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Genetic algorithms are used to solve many optimization tasks.

If I have a dataset, can I evolve it with a genetic algorithm to create an evolved version of the same dataset?

We could consider each feature of the initial dataset as a chromosome (or individual), which is then combined with other chromosomes (features) to find more features. Is this possible? Has this been done?

I will like to edit the details with an example so that it is easier to understand.

Example: In practice cyber-security attacks evolve over time since it finds a new way to breach a system. The main draw-back of intrusion detection model is that it needs to be trained every time attack evolves. So I was hoping if genetic algorithm can be used on the present benchmarked datasets (like NSL-KDD) to come up with a futuristic type dataset maybe after X-number of generations. And check if a model is able to classify that generated dataset as well.

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  • $\begingroup$ I don't really understand the problem. Let's use the Iris dataset as an example. Your features are sepal length and width and petal length and width. So you make a bunch of four-chromosome individuals based on those features. Then what? What is the fitness of one of them and what makes it better or worse than another one? $\endgroup$
    – deong
    Sep 12 '20 at 13:39
  • $\begingroup$ @deong Initially, the OP used the term "parent" to refer to a feature, but I edited the post to use the term "chromosome", which is more general. I don't think I changed the meaning of the post, but I added the part "which is then combined with other chromosomes (features) to find more features", given that's what the OP seemed to suggest. $\endgroup$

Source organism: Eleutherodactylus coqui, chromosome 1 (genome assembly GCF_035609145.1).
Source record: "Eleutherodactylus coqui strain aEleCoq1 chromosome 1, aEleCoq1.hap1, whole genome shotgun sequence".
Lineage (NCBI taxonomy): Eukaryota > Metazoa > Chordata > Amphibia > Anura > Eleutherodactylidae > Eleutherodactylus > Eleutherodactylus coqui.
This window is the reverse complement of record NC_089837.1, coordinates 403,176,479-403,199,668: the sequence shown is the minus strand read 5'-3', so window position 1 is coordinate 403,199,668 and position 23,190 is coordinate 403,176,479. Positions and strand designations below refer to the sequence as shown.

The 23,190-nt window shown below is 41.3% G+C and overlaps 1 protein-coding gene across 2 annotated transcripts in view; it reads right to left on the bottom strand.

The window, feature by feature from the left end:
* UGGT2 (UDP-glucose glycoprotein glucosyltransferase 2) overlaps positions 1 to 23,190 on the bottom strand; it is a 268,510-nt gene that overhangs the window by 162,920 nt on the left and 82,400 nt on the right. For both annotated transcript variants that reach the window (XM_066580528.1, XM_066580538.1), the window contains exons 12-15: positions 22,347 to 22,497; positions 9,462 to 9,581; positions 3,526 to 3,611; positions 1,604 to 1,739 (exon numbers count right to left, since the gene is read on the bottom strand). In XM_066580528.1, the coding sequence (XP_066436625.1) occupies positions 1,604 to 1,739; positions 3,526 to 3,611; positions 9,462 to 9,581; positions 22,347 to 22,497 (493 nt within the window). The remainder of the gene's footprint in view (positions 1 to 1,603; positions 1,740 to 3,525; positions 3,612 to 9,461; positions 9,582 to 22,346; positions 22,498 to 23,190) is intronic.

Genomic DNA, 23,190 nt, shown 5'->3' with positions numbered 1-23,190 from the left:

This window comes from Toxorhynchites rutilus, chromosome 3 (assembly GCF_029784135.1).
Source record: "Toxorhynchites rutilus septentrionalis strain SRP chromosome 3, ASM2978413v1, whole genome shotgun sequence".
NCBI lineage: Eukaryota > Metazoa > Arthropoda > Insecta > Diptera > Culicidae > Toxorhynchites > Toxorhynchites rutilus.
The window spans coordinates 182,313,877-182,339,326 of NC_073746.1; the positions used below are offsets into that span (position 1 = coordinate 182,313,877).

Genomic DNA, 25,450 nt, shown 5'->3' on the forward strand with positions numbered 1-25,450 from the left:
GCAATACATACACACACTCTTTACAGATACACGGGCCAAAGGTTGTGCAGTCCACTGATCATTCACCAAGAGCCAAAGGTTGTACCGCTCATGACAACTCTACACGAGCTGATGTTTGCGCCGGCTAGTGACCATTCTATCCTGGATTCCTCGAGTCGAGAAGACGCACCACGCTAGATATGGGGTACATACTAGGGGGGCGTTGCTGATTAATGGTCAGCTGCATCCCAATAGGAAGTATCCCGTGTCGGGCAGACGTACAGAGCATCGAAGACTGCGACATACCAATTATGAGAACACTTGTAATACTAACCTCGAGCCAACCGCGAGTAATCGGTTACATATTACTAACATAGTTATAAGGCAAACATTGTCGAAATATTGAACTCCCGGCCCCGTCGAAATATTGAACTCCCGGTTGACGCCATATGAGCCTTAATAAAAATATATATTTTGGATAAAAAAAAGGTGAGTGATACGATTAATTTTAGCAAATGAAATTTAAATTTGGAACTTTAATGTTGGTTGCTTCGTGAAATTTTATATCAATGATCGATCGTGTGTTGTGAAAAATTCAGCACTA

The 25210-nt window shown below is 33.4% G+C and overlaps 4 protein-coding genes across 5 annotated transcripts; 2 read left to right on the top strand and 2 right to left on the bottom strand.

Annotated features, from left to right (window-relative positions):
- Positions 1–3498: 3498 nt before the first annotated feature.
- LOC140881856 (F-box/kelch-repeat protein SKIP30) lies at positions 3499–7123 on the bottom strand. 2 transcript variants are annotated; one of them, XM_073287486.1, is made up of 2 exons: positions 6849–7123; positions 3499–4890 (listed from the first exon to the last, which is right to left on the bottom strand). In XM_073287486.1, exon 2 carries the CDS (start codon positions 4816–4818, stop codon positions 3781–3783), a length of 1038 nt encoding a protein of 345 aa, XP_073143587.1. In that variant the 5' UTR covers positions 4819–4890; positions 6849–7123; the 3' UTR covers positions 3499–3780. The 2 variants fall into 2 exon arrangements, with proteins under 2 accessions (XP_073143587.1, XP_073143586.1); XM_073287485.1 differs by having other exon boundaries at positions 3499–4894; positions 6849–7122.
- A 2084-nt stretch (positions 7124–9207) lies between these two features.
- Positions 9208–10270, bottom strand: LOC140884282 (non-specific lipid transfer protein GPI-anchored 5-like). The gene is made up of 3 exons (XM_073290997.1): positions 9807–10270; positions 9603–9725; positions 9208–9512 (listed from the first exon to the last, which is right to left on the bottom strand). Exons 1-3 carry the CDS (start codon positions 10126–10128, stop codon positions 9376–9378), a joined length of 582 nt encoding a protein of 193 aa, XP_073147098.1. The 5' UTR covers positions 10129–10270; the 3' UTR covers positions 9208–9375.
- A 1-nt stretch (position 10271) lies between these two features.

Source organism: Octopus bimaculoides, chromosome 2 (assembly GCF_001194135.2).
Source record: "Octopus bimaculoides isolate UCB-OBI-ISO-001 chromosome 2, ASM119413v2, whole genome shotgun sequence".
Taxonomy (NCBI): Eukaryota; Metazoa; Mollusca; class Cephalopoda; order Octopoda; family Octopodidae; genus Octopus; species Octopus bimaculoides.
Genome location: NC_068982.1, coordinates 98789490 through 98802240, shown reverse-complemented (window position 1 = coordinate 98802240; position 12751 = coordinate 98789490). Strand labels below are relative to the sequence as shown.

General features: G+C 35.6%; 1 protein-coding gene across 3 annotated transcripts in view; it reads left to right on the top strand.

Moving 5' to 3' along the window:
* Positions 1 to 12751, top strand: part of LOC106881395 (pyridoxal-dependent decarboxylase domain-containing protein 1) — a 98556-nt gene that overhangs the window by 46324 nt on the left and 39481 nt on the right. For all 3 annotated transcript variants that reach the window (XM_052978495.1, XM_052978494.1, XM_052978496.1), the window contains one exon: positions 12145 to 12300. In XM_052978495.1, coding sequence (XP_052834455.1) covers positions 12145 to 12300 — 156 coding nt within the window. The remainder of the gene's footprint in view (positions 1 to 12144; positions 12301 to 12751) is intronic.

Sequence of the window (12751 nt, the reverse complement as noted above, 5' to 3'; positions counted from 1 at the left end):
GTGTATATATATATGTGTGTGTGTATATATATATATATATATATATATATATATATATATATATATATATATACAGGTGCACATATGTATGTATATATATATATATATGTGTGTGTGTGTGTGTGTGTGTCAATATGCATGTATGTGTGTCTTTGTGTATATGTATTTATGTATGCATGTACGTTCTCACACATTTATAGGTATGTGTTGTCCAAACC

– nbro
    Sep 12 '20 at 13:46
  • $\begingroup$ @deong I have edited the actual description with an example which may hep you understand my question much better. Because Iris-dataset is not the type which I am referring to. $\endgroup$ Sep 13 '20 at 14:46
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This question raises a lot more questions. It seems like a solution looking for a problem, instead of the other way round.

  • How do you measure the fitness of a feature?
  • What would one of the "evolved datasets" mean? What does it represent?
  • What would your overal purpose be? If you just wish to generate simulated datasets, there are easier ways to do this, with more control over the various aspects of the resulting datasets.

If you want to compute a new set of features to "better" describe a given dataset, there are many approaches to this, such as PCA, ISOMAP, self-organizing maps, ... If this is the kind of thing you're thinking about, I would recommend starting there.

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  • $\begingroup$ I have edited the description with a specific example since the example is more closely related to what I am thinking. Please take a look once. I guess that will surely help to understand what I am trying to say. $\endgroup$ Sep 13 '20 at 14:44
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The paper Evolutionary Dataset Optimisation: learning algorithm quality through evolution (2019), by Henry Wilde et al., proposes a method to generate datasets with a genetic algorithm. Their goal is to generate data for which a particular algorithm performs well, in terms of a certain metric, so that to get more insights about this algorithm and why it performs well. The individuals of the population are datasets (so not features of the dataset!), which can be combined with a crossover operator or mutated. The details are explained in section 2 (page 4) and they also provide nice diagrams that summarise their descriptions.

The authors evaluate their approach on k-means (section 3, page 12) and they use the k-means objective function as the fitness function of the genetic algorithm.

They also developed a library edo that is freely available, so you can start to play with their approach.

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  • $\begingroup$ I only read the paper up to page 12 (this is a long paper), so I don't know about their conclusion of their approach. I suggest that you read the paper yourself to know more about it. $\endgroup$
    – nbro
    Sep 13 '20 at 11:01
  • $\begingroup$ Thanks. I will surely take a look at it what the paper is saying. $\endgroup$ Sep 13 '20 at 14:46

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